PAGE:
Diabetic foot ulcers (DFUs) are wounds that can form on the feet of people with diabetes. Due to the combination of diabetic neuropathy and poor circulation that many people with diabetes experience, these wounds can often go undetected in their early stages and tend to heal slowly and poorly. The more severe the wound, and the longer it remains untreated, the more likely it is that there will be complications. Early detection and treatment of these wounds is crucial to the overall health of a person with diabetes. Daily visual inspections of your feet can be done at home as a preventive measure to check for any abnormalities or changes in the appearance of your feet. Take note of any cuts, scrapes, sores, discoloration, or strange sensations like pain, numbness, or tingling. If you notice anything unusual, it is suggested that you schedule an appointment with a podiatrist as soon as possible.
Wound care is an important part in dealing with diabetes. If you have diabetes and a foot wound or would like more information about wound care for diabetics, consult with Dr. Ian Klein, D.P.M from Florida. Dr. Klein will assess your condition and provide you with quality foot and ankle treatment.
What Is Wound Care?
Wound care is the practice of taking proper care of a wound. This can range from the smallest to the largest of wounds. While everyone can benefit from proper wound care, it is much more important for diabetics. Diabetics often suffer from poor blood circulation which causes wounds to heal much slower than they would in a non-diabetic.
What Is the Importance of Wound Care?
While it may not seem apparent with small ulcers on the foot, for diabetics, any size ulcer can become infected. Diabetics often also suffer from neuropathy, or nerve loss. This means they might not even feel when they have an ulcer on their foot. If the wound becomes severely infected, amputation may be necessary. Therefore, it is of the upmost importance to properly care for any and all foot wounds.
How to Care for Wounds
The best way to care for foot wounds is to prevent them. For diabetics, this means daily inspections of the feet for any signs of abnormalities or ulcers. It is also recommended to see a podiatrist several times a year for a foot inspection. If you do have an ulcer, run the wound under water to clear dirt from the wound; then apply antibiotic ointment to the wound and cover with a bandage. Bandages should be changed daily and keeping pressure off the wound is smart. It is advised to see a podiatrist, who can keep an eye on it.
If you have any questions, please feel free to contact our office located in Saint Petersburg, FL. . We offer the newest diagnostic and treatment technologies for all your foot care needs.Read more about Wound Care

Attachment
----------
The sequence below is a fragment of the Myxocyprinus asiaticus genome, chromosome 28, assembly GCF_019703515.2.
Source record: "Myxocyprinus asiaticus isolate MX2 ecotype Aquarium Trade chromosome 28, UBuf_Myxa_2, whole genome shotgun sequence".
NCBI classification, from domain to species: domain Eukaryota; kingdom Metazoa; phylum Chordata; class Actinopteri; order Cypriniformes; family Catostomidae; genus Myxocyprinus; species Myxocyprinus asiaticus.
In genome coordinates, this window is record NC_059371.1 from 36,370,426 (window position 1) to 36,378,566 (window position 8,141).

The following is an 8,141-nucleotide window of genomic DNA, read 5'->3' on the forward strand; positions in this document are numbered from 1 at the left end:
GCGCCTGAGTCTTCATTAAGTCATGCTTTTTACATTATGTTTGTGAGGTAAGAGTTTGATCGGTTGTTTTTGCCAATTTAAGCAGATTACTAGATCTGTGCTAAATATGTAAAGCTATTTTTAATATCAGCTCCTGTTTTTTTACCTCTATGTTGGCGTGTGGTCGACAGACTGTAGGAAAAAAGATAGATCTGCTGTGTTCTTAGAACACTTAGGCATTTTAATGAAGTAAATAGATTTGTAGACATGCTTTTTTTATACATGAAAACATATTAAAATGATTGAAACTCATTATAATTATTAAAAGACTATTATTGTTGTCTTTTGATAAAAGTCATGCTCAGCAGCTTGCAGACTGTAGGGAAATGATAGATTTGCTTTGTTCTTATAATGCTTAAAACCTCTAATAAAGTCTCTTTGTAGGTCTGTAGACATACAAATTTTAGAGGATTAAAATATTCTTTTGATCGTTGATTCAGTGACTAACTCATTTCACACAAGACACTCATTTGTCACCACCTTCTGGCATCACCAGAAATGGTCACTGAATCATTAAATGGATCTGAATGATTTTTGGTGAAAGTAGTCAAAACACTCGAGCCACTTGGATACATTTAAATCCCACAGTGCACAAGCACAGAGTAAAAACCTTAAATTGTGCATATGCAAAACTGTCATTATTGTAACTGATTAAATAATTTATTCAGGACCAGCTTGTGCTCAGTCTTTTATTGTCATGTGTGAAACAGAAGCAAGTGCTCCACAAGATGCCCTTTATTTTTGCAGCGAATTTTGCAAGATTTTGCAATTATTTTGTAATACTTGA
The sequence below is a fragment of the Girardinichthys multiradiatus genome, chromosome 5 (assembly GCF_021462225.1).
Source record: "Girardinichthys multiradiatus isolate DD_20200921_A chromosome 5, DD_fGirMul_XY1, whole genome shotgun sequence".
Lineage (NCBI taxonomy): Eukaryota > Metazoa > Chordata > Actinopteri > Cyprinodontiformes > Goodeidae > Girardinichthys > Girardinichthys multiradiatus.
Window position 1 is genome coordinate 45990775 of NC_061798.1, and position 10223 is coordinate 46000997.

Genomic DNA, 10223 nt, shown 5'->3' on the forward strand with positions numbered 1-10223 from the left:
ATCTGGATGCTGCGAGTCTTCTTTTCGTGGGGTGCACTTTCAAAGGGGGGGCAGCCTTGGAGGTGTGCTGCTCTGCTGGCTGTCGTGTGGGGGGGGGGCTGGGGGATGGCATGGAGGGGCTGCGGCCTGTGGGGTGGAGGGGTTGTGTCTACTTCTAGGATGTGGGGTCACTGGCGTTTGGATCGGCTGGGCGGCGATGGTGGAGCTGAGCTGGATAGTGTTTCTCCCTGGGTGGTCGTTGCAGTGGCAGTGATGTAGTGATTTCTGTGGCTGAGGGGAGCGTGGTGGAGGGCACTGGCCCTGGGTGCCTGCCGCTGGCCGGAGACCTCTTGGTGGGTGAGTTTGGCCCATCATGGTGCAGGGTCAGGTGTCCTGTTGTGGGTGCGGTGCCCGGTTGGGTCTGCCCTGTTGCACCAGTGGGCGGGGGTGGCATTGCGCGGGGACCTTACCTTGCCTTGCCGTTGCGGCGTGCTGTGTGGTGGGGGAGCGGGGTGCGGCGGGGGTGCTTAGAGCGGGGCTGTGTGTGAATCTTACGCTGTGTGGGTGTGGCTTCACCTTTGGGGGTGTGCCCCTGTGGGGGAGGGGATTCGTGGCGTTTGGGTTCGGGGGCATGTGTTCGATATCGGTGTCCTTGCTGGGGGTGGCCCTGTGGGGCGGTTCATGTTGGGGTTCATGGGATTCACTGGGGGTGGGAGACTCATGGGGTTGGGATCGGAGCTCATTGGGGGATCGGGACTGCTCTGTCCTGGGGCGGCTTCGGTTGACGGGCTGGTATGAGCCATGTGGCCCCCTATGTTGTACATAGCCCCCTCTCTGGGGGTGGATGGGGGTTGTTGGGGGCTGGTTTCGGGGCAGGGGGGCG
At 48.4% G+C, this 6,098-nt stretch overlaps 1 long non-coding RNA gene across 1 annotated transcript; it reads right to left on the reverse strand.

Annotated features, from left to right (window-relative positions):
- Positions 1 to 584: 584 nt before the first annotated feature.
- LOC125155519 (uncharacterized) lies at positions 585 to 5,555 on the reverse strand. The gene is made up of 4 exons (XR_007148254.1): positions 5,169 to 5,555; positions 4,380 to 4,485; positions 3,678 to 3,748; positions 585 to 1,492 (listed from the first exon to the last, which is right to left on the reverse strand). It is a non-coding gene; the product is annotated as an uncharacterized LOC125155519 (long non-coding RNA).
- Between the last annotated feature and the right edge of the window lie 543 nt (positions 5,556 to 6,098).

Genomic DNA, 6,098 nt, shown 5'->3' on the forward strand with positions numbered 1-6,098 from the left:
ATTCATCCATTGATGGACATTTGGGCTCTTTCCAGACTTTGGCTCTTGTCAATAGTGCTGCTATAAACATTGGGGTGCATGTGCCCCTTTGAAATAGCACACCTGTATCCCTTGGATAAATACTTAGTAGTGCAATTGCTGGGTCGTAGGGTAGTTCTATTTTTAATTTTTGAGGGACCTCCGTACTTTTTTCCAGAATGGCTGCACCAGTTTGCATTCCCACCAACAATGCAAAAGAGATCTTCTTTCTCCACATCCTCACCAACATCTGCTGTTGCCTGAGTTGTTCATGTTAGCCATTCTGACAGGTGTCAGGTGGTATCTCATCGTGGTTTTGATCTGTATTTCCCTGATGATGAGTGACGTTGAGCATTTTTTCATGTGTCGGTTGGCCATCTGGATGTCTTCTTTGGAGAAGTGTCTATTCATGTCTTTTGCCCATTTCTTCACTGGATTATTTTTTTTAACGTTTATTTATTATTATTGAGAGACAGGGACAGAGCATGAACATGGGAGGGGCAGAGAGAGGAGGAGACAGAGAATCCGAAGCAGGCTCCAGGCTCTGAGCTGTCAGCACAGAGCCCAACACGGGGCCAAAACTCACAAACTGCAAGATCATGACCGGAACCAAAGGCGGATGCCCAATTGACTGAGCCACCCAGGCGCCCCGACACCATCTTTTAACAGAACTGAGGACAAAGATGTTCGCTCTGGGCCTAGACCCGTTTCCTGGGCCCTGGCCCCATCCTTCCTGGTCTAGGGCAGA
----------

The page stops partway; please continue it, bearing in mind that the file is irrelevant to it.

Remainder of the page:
If your feet sweat excessively, you may have plantar hyperhidrosis. This condition is thought to be caused by overactivity in the part of the brain responsible for regulating body temperature and sweating, and it often runs in families. Besides being embarrassing and potentially ruining your socks and shoes, plantar hyperhidrosis can also cause an unpleasant foot odor, blistering dermatitis, and secondary infections of the skin on the feet. If you suspect that you may have plantar hyperhidrosis, don’t hesitate to schedule an appointment with a podiatrist near you. There are a variety of effective treatment options for this condition, including topical antiperspirants, iontophoresis, oral medications, Botox injections, and more.
Hyperhidrosis of the Feet
Hyperhidrosis is a rare disorder that can cause people to have excessive sweating of their feet. This can usually occur all on its own without rigorous activity involved. People who suffer from hyperhidrosis may also experience sweaty palms.
Although it is said that sweating is a healthy process meant to cool down the body temperature and to maintain a proper internal temperature, hyperhidrosis may prove to be a huge hindrance on a person’s everyday life.
Plantar hyperhidrosis is considered to be the main form of hyperhidrosis. Secondary hyperhidrosis can refer to sweating that occurs in areas other than the feet or hands and armpits. Often this may be a sign of it being related to another medical condition such as menopause, hyperthyroidism and even Parkinson’s disease.
In order to alleviate this condition, it is important to see your doctor so that they may prescribe the necessary medications so that you can begin to live a normal life again. If this is left untreated, it is said that it will persist throughout an individual’s life.
A last resort approach would be surgery, but it is best to speak with your doctor to find out what may be the best treatment for you.
If you have any questions please feel free to contact our office located in Saint Petersburg, FL. . We offer the newest diagnostic and treatment technologies for all your foot and ankle needs.Read more about Hyperhidrosis of the Feet